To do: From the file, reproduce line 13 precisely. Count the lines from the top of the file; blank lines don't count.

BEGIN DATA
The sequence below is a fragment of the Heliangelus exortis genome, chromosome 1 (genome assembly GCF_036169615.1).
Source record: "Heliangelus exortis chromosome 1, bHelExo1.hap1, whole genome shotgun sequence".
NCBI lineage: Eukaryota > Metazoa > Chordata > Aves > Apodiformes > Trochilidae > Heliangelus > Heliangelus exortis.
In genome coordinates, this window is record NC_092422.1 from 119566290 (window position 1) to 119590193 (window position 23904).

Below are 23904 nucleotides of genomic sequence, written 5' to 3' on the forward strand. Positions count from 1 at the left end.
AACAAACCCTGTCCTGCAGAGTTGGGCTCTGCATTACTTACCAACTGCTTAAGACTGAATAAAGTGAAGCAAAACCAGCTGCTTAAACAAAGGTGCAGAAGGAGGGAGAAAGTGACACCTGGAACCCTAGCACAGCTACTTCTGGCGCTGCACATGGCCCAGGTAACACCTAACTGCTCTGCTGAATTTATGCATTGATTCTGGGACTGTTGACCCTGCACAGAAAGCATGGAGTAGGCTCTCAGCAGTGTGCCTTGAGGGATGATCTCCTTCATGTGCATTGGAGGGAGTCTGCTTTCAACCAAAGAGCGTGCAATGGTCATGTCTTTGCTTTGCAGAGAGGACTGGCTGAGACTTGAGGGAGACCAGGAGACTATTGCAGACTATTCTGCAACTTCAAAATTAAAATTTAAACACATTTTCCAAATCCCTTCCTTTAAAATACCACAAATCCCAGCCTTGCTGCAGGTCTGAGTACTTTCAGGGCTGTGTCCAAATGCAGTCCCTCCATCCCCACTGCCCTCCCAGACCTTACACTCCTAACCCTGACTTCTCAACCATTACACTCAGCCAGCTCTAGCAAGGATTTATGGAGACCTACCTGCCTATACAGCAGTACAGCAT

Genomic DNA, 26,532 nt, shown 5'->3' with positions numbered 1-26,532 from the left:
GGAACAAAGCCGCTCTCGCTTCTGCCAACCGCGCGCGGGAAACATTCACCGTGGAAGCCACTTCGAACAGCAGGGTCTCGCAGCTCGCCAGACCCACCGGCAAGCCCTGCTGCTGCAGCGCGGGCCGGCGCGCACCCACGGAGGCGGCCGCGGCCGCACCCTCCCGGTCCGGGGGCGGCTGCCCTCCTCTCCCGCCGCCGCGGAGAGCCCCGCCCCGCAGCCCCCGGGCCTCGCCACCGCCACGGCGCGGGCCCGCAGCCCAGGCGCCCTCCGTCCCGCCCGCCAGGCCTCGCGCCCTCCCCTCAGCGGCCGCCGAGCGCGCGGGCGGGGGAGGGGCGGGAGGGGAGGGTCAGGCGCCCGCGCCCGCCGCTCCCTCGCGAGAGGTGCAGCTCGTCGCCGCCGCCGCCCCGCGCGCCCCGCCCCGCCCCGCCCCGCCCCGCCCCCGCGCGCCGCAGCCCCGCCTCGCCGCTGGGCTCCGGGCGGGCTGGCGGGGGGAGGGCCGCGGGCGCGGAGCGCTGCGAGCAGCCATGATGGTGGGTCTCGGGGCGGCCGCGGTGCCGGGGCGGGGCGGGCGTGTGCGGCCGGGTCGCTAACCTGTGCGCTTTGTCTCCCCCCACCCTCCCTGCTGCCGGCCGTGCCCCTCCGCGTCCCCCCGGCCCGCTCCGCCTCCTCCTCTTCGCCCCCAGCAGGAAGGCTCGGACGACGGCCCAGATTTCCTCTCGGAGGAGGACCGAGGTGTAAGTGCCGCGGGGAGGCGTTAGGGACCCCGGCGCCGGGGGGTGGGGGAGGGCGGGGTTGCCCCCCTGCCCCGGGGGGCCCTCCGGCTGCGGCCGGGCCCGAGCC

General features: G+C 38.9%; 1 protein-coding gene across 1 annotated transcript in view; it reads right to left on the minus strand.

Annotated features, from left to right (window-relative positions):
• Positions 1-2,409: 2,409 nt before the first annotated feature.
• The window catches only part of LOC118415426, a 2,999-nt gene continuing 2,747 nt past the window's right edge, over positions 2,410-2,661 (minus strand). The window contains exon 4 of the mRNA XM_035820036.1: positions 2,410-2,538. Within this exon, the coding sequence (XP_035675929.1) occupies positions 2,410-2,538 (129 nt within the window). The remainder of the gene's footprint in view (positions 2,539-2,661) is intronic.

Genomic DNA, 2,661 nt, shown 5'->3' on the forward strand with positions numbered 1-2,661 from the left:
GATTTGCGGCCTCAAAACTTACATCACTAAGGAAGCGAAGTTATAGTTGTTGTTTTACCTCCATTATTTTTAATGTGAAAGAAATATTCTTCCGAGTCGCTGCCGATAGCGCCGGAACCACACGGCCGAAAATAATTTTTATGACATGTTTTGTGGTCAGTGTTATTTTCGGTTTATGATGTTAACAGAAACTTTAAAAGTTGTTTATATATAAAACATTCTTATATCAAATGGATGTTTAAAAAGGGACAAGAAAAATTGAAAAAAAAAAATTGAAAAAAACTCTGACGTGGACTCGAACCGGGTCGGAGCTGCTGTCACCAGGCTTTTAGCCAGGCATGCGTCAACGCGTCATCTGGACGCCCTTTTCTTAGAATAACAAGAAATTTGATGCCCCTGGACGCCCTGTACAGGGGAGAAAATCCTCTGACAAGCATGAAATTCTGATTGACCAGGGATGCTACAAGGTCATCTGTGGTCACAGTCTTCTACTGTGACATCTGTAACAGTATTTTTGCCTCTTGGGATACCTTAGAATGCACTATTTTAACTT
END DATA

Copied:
Genomic DNA, 2,661 nt, shown 5'->3' on the forward strand with positions numbered 1-2,661 from the left: